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Living in “The Police State”
2014년 05월 11일 (일) 13:32:09 Lee You-lim evoice@ewha.ac.kr
 

 

Lee You-lim

(International Studies, 1)

 

It may be surprising to say, but many countries including  the United State are practicing the laws and activities of the so-called “police state.” The term “police state” is a little tricky, but it generally suggests a system of repressive government control where law is derived from executive power, with widespread state surveillance and suppression of free speech.
Currently, many innocent people in the states are being killed, gun-downed, sent to prison because of protesting by the very people who should be maintaining peace. These ‘peacekeepers’ as they name themselves are not subjected to any punishment even by law although they in an often basis, beat down civilians, abuse their power in the name of “restoring and maintaining peace” and even commit murder. Other aspects of police state include endangering our rights and liberties, unaddressed corruption, rampant police brutality, the militarization of law enforcement, destruction of property rights, outlawing of arbitrary items, invasions of privacy, surveillance & spying, governmental double standards, and more.
 Police brutality is evident in various parts of U.S.A. and most recently, there was a man brutally beaten by police after for sleeping on a couch inside a synagogue. Although the man was given permission to be there, he was struck dozen times with fists and a baton. However, the beating was ruled justified and the officers were cleared. The incident happened on October 8, 2012 when Ehud Halevy, 22, was sleeping in the back room of the A.L.I.Y.A. (Alternative Learning Institute for Young Adults) building in Crown Heights which is a synagogue for troubled youths. As the security guard did not know that Halevy had received permission to be there, he called the police right away as soon as he spotted Halevy. When the NYPD officers arrived, they simply punched him with their fists repeatedly. Despite his attempt to protect himself by curling up into a ball, he was struck at least 50 times. However, while he was the one who received the beating, it was he who was charged with assault along with resisting arrest, and trespassing.  He was taken to jail and had to remain there for four days. The officers, however, did not face any personal consequences.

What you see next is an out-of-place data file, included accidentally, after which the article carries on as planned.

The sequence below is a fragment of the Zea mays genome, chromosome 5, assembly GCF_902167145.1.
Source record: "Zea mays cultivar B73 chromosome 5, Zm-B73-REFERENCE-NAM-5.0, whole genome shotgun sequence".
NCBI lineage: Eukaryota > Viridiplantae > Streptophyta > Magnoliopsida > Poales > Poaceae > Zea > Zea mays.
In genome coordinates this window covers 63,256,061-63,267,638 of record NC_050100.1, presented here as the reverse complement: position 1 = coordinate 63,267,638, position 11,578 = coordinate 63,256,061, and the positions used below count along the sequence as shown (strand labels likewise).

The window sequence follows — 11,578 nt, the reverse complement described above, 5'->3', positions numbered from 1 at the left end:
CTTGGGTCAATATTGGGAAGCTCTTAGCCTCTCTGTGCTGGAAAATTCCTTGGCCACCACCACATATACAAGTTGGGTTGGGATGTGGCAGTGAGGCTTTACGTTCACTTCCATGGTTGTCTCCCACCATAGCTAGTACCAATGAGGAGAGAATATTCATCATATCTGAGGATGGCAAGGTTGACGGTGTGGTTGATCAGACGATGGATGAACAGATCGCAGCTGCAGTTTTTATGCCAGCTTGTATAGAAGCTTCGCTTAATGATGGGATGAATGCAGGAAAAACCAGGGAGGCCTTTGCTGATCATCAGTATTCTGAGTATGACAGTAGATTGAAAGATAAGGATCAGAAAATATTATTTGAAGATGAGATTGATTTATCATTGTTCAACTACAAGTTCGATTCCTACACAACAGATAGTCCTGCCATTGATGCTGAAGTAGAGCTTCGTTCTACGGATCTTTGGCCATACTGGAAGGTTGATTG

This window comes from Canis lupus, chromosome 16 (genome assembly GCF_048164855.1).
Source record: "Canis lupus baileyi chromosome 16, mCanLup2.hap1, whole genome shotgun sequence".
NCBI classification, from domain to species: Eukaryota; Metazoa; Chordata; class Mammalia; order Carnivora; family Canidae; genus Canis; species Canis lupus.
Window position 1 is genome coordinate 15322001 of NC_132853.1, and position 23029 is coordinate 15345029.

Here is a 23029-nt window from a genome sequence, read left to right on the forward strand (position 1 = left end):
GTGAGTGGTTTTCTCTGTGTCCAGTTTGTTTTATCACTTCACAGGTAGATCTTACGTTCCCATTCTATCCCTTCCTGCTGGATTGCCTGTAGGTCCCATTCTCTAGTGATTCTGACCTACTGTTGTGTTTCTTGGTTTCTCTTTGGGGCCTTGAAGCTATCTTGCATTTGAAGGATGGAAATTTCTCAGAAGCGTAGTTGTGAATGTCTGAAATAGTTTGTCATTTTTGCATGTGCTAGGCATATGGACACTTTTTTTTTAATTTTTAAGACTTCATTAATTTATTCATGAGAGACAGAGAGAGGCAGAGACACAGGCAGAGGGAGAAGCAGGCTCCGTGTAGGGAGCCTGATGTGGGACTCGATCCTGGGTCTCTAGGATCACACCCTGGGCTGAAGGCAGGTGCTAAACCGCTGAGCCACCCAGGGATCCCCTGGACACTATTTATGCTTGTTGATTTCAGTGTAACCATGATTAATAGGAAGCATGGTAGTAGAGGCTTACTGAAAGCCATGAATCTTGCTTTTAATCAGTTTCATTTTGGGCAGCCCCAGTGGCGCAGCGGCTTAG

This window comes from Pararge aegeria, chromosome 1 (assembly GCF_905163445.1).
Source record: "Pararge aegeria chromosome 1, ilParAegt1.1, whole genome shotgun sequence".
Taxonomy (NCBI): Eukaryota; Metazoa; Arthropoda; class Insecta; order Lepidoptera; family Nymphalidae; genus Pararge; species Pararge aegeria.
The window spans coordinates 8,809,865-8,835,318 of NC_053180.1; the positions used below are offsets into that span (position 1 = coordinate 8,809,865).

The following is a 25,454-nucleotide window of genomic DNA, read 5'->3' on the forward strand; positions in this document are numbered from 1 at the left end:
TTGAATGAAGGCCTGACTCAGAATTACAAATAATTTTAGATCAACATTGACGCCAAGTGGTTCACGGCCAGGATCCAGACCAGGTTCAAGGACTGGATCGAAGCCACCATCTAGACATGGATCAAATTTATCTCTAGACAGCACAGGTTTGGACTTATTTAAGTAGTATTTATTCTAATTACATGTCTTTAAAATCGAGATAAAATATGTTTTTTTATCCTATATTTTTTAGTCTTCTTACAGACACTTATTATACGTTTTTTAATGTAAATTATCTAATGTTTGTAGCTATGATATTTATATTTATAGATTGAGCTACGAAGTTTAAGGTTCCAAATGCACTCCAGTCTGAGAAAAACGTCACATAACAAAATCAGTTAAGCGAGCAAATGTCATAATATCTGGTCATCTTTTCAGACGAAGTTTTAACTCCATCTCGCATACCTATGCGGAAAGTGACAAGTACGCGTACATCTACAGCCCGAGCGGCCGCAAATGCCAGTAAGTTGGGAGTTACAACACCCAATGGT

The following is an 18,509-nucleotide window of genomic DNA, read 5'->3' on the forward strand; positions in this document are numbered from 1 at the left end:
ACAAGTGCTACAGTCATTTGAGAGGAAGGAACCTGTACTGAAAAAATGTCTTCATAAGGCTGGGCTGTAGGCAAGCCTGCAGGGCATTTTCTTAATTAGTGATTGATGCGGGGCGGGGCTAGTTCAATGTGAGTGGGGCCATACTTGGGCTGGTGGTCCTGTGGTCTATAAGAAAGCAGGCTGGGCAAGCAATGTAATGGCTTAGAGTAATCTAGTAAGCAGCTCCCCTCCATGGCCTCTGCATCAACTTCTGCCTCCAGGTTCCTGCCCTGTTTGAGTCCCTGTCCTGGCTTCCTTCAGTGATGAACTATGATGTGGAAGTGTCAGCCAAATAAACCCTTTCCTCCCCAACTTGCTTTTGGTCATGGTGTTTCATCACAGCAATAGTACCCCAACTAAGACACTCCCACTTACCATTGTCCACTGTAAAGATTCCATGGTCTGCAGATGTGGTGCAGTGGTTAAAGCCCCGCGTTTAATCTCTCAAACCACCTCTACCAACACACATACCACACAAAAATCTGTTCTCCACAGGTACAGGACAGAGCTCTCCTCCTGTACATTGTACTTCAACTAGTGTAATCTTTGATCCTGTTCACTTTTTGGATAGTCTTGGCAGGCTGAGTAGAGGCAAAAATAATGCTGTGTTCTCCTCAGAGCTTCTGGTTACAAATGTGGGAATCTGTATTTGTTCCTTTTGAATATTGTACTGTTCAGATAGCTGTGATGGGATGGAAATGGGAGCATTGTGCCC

This is only a minor incident compared to the numerous. Continuing to this year, an elderly man was repeatedly zapped with a taser during case of mistaken identity. It was obviously the officer’s fault that he mistook the elderly for his brother, but it’s very upsetting how the elderly eventually had to go through the pain of tasers. The propensity for cops to use tasers as compliance tools, even on the elderly, should be of concern to us all.  It’s not far-fetched to think that a case of mistaken identity followed by a taser attack could happen to anyone.
Although news about these kinds of brutality of police officers around the globe is hardly available in the media, I believe it’s the people’s job to inform the public about issues that endanger our rights and liberties, and to work to fix them through non-violent means.
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